A freelance life is what allows many of us to work from home. Writer David Hochman is one of those people who lives the freelance life very well. He occupies that space between writing like a fiend and napping at 11am with grace, intelligence and wit. His work regularly gets published The New York Times, Forbes, Esquire and O:The Oprah Magazine. He also runs UPOD, an online community of freelancers. This is the first in a series of tips from David on how to make a freelancer life run more smoothly. Cerentha
1. Stop Being Paranoid.
People aren’t stealing your ideas, they don’t hate you, they’re not being passive aggressive. And if any of these things actually are true, move on. Life’s too short and brutish to be eaten up by pettiness and small-minded paranoia.
2. Set fake deadlines and meet them.
The editor wants the story December 15. Great. Your deadline is now December 12.
3. It’s about relationships, stupid.
Good pitches will get you assignments. If you want an actual career, work on nurturing and building your relationships with editors instead.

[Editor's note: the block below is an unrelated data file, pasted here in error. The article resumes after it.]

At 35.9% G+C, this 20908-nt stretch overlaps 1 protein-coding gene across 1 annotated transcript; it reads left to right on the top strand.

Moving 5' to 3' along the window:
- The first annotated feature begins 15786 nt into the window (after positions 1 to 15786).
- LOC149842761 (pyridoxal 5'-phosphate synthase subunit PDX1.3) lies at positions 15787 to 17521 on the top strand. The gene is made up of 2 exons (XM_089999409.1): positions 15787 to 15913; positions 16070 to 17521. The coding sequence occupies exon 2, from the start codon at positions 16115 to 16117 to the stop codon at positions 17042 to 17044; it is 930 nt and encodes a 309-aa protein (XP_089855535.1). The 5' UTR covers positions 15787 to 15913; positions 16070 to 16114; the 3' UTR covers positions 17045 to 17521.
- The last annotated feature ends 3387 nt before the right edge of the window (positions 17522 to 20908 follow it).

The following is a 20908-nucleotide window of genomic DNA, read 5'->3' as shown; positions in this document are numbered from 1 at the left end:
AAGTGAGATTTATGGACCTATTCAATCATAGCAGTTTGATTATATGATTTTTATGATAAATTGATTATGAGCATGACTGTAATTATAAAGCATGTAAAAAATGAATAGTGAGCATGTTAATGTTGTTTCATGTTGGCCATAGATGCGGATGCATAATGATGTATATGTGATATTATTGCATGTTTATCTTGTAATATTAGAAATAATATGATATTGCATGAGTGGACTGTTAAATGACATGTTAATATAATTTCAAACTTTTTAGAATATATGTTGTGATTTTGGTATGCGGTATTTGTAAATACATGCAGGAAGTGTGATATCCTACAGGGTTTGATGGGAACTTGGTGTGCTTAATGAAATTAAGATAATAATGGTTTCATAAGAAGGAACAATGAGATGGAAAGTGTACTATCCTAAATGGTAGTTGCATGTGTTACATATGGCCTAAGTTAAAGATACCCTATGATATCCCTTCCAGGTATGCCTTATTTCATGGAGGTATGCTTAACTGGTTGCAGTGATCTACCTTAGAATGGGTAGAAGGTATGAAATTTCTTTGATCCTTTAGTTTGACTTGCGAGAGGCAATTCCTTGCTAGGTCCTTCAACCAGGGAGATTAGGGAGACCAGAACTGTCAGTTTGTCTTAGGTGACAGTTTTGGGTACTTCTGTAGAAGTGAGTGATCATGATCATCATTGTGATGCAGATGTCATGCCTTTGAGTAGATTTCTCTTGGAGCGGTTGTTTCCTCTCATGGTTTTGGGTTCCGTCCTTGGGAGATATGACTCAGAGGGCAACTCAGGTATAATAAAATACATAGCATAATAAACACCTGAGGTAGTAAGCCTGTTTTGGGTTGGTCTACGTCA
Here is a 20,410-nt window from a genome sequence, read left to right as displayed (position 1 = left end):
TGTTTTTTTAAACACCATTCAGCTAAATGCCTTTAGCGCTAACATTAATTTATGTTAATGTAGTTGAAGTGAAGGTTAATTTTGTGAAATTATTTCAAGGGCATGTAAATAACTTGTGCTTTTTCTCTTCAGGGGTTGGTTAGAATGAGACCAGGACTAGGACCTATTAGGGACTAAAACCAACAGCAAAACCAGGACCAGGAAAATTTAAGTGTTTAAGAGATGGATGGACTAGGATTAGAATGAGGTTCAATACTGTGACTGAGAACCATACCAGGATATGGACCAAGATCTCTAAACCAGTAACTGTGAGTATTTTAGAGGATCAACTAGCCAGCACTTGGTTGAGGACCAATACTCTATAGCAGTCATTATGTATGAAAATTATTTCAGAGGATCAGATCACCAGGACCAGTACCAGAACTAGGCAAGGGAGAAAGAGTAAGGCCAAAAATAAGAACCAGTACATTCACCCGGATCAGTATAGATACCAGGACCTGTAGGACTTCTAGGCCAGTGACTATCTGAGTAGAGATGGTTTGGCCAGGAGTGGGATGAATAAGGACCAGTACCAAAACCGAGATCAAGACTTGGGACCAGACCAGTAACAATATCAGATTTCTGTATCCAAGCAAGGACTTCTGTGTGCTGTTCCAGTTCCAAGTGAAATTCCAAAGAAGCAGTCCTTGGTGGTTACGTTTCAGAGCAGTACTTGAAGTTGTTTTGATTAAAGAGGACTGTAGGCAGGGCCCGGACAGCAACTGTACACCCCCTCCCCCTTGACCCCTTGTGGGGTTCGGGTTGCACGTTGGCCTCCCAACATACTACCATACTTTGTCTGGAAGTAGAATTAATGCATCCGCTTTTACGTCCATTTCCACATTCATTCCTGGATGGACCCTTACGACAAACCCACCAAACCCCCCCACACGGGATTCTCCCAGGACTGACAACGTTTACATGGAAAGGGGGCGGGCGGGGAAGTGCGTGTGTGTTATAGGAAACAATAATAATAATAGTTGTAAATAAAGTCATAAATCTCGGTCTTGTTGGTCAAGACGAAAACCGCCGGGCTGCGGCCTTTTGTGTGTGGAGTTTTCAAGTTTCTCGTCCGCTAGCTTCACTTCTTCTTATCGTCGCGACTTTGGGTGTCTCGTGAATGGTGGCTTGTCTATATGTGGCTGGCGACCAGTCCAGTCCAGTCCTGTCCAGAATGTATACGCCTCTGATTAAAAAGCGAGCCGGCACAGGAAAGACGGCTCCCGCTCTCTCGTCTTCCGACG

4. Lose the Emoticons
Rid your emails of the following: your smiley faces, your inspirational quotes, the websites of your 15 different businesses. It makes you look flaky.
5. Be nice
Why would YOU want to work with someone who’s cold, whiney, hard to reach on the phone, sloppy with the facts, defensive or a drama queen. Exactly. Editors don’t either.
6. Go back to school
Specialize in something that will give you an advantage over everyone else in your field. Afterwards, you might decide to go for that career full-time and bag freelancing permanently.
7. Have a kid or buy a house
Adding big incentives to making money will force you to behave responsibly and meet your financial goals in ways child-free, mortgage-free people can’t quite imagine.
Every morning. For at least a half hour. Doesn’t matter which god or non-god or spaceship you pray to. Just do it for 30 days and see what happens.
9. Ixnay the naysayers
By 5 pm today, remove or block all the negative grumps on your Facebook and Twitter lists; make an appointment to see one person who’s been really supportive of your work; whenever good or positive thoughts or people emerge, think of ways to sustain, develop, nurture, augment and encourage them.
10. Put others first
Say thank you. Do things without expecting thanks. Surprise people with your generosity. Give more money than you expected this end-of-year tax season. Do things for free even though you don’t think you can afford to. Say yes when people ask for your support and help.